A little while ago, I drove Tesla’s Model 3 for a couple of days just to see what electric cars were all about; before this, I’d rarely seen one much less driven one, and to say that I was a convert after just 3 days is an understatement – I can’t wait to get my hands on one.
The issue, of course, is that Tesla doesn’t exactly make an affordable car. With a starting price around the $65k mark (and going up a lot from there depending on models and options), the Tesla range of EVs is kind of out of the average person’s price range.
With that in mind, I sought a drive in MG’s ZS EV, a SUV-shaped EV styled after a conventional SUV, with the motor and fuel system removed and replaced with electronics. It’s a car that you wouldn’t know is an EV – it’s hardly as distinctive as a Tesla – unless you heard (or rather, didn’t hear) it drive past you.
However, MG’s ZS EV is in high demand, so to start with, MG sent me a ZST Essence to drive instead to get familiar with the MG range, and I’m glad they did.
At the outset, I’m going to tell you that this isn’t a car review; the MG ZST (and, in fact, most cars) have been comprehensively reviewed by others, so I’m not going to waste my time (nor yours) going into details about the engine, its fuel efficiency and so on.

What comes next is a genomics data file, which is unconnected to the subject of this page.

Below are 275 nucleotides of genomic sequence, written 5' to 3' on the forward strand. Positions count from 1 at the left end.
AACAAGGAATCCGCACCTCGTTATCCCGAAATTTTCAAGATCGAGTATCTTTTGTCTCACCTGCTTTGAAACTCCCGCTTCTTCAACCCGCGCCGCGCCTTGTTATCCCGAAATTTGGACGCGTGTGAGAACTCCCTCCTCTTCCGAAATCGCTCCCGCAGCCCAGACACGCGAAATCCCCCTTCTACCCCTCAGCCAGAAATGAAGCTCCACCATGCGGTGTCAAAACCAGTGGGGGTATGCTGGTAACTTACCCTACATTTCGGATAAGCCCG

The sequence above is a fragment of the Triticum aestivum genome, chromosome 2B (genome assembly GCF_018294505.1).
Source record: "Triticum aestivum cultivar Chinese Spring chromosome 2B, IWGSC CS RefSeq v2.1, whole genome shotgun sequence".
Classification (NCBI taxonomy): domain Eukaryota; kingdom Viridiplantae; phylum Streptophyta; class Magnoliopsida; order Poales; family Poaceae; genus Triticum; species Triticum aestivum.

Instead, I’m going to focus on what makes it good, where I have some concerns, and what the technology inside it is like. You might think this is a little odd; after all, isn’t technology in most cars pretty standard these days? Well no, no it isn’t.
What makes the MG ZST good?
In short, quite a lot. At the outset, with a $33,490 driveaway price, you might be forgiven for thinking this is a pretty standard mid-size SUV, and in some respects, perhaps you’d be right, but there’s a lot you get in an MG that – in an equivalent priced vehicle elsewhere – you don’t really see.
At this price point, you get the following inclusions as standard:
- LED headlights (with automatic day/night operation) and LED tail lights
- Two-tone alloy wheels (which actually look really good)
- A wholly digital instrument cluster with lots of information and options to access it